# Eliezer's Coin Flipping Duplicates Paradox

From: Lee Corbin (lcorbin@rawbw.com)
Date: Sat Mar 08 2008 - 16:53:34 MST

Eliezer originally wrote

> If you flip a fair quantum coin, have your exoself generate 100
> separated isomorphic copies of you conditional on the coin coming up
> heads, then, when (all of) you are about to look at the coin, should

I wish to state more clearly the reasons why the answer should be
100:1, although let me hastily admit that this is trickier than I thought.

My new approach is to revert to the Many Worlds Interpretation
for clarity. I hope it makes understandable what I was saying
before. The answer that emerges should be the same as using
any of the other interpretations.

Let me break down the steps which discretely occur, to help
expose any invalid assumptions.

A. A fair coin is flipped and some process notes the outcome.
B. If the result is tails, nothing further happens.
C. If the result is heads, 100 separated isomorphic copies
of a person are created.
D. Each copy in any universe only then examines the coin
to see what turned up

What is the "subjective anticipation" that it will be heads?
(where I read that as "subjective probability").

If this all began in a Group of Identical Universes (a term often
used by Deutsch in "The Fabric of Reality"), then just after
the flip, the GIU splits into two, one universe called H and one
called T, each with a probability of .5 relative to the original GIU.

Next, in universe H the person's measure is multiplied by 100.

So how do we answer the question, "What is the person's
subjective probability of seeing an H now?". Well, each
different instance of the person has the same measure, since
in T no duplication occurred. That is, each of the 101 copies,
from the multiverse perspective, has the same salience, the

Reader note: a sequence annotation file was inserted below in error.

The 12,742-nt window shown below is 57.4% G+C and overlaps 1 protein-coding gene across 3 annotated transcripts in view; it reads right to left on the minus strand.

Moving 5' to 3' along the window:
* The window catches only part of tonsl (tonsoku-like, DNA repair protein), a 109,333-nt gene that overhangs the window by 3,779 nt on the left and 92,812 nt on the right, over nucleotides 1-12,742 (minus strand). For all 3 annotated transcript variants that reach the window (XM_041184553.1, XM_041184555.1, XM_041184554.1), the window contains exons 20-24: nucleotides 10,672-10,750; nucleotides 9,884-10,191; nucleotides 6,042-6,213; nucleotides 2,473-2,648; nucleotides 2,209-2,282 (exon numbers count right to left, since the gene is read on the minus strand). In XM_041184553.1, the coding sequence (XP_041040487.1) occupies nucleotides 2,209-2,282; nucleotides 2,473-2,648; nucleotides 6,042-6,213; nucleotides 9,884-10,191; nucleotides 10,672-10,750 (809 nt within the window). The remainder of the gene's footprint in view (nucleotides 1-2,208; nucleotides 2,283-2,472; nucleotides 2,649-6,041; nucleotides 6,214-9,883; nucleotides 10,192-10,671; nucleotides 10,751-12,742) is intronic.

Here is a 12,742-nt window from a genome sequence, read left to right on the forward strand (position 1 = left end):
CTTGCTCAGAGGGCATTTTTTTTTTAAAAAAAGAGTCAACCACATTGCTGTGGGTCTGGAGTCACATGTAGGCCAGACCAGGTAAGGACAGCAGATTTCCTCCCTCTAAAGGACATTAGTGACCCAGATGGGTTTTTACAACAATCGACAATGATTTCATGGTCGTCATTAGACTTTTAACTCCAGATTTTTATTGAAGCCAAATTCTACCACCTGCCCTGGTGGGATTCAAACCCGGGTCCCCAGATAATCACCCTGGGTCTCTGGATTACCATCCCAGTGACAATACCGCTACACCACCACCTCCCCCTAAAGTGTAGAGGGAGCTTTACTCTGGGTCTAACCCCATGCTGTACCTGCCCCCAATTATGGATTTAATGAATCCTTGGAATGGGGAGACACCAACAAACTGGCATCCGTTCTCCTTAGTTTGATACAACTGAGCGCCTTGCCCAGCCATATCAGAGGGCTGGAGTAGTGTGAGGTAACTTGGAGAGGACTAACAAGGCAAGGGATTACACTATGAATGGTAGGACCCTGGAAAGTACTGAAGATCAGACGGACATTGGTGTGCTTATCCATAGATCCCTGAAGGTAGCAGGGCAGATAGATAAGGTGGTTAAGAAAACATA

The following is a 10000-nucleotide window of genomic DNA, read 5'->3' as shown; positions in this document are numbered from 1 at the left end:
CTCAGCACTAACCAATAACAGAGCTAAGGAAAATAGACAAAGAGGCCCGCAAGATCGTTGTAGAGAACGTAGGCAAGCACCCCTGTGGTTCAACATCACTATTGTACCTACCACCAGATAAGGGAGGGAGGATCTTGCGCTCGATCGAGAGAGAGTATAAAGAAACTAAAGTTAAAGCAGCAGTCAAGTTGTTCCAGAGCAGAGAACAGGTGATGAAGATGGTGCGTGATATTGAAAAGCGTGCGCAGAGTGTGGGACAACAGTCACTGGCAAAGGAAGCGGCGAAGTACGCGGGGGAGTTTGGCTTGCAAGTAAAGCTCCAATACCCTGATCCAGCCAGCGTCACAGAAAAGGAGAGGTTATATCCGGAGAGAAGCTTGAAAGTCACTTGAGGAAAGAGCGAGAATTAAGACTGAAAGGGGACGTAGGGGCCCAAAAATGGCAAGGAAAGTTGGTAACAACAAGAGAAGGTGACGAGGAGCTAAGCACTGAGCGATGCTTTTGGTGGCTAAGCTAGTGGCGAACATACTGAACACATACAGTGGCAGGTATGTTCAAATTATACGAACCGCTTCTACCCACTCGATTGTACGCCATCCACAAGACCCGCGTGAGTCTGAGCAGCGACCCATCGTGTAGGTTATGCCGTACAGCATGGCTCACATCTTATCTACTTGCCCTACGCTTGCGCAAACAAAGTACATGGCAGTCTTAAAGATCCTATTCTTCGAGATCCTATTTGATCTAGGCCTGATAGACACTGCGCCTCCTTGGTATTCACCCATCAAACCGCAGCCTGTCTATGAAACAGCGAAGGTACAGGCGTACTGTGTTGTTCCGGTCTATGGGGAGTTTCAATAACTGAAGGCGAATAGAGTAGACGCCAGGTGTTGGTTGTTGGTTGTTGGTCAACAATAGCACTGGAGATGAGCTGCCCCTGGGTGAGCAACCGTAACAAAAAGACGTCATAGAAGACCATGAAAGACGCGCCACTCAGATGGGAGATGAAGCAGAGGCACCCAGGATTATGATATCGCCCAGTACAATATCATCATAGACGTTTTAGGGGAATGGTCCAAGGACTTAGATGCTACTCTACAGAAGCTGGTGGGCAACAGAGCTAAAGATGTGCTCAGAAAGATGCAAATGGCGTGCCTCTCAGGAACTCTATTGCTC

same measure. In other words, you get 100 times the
runtime in H as you do in T.

Therefore on this account, your subjective probability, sampled
evenly over the multiverse, is 100:1 that you will now see a "head".

The Evolutionary Test

Let's put this to the test I mentioned before, and check the result
by evolutionary logic.

You are furthermore required on each day that the coin is flipped
to undergo a 100/101 probability of dying (that is, the instance of
you perishing). This applies equally to all copies of you. I now
switch to the language of probability, though it would be possible,
but more cumbersome to stick with branching.

Consider the case now after five days have passed. We compute
that the expectation is that just one of you will still be alive, because
every day 100/101 are eliminated, whether or not they saw an H or a T.

What will this one remember? It's possible that he will remember
TTTTT, but that is very unlikely. That would only occur if each
"heads". The chances are (100/101)^5, which is close to .95,
that he would remember HHHHH.

And if this continues, then a "T" will crop up in a long sequence
of mostly H's about one time in one hundred and one.

Therefore, as before, the subjective probability is 100/101
that on each trial you'll see an H.

Lee

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